Hydrogen as a fuel is clean burning, but production can cause substantial greenhouse emissions. Some buyers will prefer to pay a higher price to ensure purchase of low-embedded emissions hydrogen, but it is impossible to determine embedded emissions by examining the end product. Certification of embedded emissions will thus play a key role in the future of hydrogen as a low-emission energy carrier. The boundaries of the supply-chain elements covered in the emissions accounting of certification schemes will have substantial implications for emission-reduction incentives and international tradability. We review the boundary definitions of existing and emerging hydrogen certification schemes. Further, we provide an evidence-based assessment of the magnitude of emissions likely to occur within each boundary of the supply chain. We find varying approaches to boundary definitions in the surveyed schemes. The exclusion of feedstock or transport elements risks ignoring major fractions of supply-chain emissions. In order to balance tradability and emissions-reduction incentives, we recommend that hydrogen certification schemes be designed to follow a modular approach. This type of modular approach would place those with decision-making power over the relevant piece of the supply chain in the position of certifying the emissions within that supply-chain boundary.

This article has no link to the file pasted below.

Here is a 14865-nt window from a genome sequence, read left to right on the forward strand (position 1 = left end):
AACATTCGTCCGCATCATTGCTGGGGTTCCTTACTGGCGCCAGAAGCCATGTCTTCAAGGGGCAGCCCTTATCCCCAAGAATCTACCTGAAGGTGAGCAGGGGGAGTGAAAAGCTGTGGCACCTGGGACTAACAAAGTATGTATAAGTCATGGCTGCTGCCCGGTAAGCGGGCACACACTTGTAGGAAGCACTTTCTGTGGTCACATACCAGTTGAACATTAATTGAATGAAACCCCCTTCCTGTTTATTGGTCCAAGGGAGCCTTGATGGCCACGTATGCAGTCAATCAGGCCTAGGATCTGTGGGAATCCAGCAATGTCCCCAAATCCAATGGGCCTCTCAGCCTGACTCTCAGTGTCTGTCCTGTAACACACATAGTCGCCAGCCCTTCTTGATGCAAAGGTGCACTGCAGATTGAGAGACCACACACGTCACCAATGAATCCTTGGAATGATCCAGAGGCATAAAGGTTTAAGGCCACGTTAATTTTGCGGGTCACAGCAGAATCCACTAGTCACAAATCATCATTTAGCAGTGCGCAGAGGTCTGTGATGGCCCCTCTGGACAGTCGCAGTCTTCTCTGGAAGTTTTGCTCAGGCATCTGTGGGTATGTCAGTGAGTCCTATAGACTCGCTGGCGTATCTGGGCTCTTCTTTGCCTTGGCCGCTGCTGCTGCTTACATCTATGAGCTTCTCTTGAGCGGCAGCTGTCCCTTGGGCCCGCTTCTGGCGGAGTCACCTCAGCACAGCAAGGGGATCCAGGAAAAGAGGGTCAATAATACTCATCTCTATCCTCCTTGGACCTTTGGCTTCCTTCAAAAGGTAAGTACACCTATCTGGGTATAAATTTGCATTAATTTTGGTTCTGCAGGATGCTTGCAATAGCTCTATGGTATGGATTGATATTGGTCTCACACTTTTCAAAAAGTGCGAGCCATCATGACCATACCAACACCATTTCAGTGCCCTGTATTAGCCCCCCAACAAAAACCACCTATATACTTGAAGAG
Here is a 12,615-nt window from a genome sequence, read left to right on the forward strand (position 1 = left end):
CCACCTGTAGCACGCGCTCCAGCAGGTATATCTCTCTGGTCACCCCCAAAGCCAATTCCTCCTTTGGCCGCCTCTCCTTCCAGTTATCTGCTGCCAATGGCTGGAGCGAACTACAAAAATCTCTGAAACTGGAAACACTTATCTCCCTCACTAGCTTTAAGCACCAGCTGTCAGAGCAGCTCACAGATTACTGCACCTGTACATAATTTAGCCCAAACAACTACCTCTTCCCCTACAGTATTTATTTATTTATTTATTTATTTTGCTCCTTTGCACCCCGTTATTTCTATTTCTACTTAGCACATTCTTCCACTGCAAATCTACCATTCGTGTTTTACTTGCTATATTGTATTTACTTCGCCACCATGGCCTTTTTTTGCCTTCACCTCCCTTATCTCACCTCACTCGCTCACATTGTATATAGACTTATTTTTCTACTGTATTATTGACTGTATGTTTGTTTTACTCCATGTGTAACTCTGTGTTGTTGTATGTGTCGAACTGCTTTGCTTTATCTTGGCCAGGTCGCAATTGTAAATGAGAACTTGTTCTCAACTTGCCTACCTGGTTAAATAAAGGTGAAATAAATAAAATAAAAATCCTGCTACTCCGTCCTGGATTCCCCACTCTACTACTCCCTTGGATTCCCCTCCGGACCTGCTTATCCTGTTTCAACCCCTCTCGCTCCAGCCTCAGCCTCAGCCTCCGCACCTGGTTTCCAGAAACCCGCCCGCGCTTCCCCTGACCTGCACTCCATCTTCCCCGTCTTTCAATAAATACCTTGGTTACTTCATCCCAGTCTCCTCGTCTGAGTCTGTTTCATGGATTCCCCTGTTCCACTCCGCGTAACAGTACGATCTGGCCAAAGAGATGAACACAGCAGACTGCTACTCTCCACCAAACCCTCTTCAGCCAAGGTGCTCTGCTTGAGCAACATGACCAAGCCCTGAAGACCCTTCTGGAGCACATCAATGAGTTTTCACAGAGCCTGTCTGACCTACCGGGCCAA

Energy Vol 215, Parte A
Lee V. White, Reza Fazeli, Wenting Cheng, Emma Aisbett, Fiona J. Beck, Kenneth G.H. Baldwin, Penelope Howarth, Lily O’Neill